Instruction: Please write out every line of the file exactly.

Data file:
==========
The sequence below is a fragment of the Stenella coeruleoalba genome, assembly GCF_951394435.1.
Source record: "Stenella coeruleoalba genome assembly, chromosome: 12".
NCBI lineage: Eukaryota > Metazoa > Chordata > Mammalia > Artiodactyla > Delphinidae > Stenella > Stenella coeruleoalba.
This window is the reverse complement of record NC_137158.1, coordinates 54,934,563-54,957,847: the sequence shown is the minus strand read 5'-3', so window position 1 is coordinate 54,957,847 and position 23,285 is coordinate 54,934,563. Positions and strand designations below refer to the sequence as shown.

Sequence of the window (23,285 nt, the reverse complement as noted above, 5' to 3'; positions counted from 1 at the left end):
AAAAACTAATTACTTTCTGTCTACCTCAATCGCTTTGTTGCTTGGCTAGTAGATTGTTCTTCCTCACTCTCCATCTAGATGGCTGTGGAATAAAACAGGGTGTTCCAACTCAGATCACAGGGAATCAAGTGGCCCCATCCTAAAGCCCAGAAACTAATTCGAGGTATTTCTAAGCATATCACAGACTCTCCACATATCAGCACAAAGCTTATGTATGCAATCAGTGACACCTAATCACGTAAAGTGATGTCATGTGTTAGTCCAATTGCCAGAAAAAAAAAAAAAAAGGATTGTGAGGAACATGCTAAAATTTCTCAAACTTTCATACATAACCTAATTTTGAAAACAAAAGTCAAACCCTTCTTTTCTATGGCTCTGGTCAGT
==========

The sequence below is a fragment of the Stenella coeruleoalba genome, assembly GCF_951394435.1.
Source record: "Stenella coeruleoalba genome assembly, chromosome: 12".
NCBI lineage: Eukaryota > Metazoa > Chordata > Mammalia > Artiodactyla > Delphinidae > Stenella > Stenella coeruleoalba.
This window is the reverse complement of record NC_137158.1, coordinates 54,934,563-54,957,847: the sequence shown is the minus strand read 5'-3', so window position 1 is coordinate 54,957,847 and position 23,285 is coordinate 54,934,563. Positions and strand designations below refer to the sequence as shown.

Sequence of the window (23,285 nt, the reverse complement as noted above, 5' to 3'; positions counted from 1 at the left end):
AAAAACTAATTACTTTCTGTCTACCTCAATCGCTTTGTTGCTTGGCTAGTAGATTGTTCTTCCTCACTCTCCATCTAGATGGCTGTGGAATAAAACAGGGTGTTCCAACTCAGATCACAGGGAATCAAGTGGCCCCATCCTAAAGCCCAGAAACTAATTCGAGGTATTTCTAAGCATATCACAGACTCTCCACATATCAGCACAAAGCTTATGTATGCAATCAGTGACACCTAATCACGTAAAGTGATGTCATGTGTTAGTCCAATTGCCAGAAAAAAAAAAAAAAAGGATTGTGAGGAACATGCTAAAATTTCTCAAACTTTCATACATAACCTAATTTTGAAAACAAAAGTCAAACCCTTCTTTTCTATGGCTCTGGTCAGT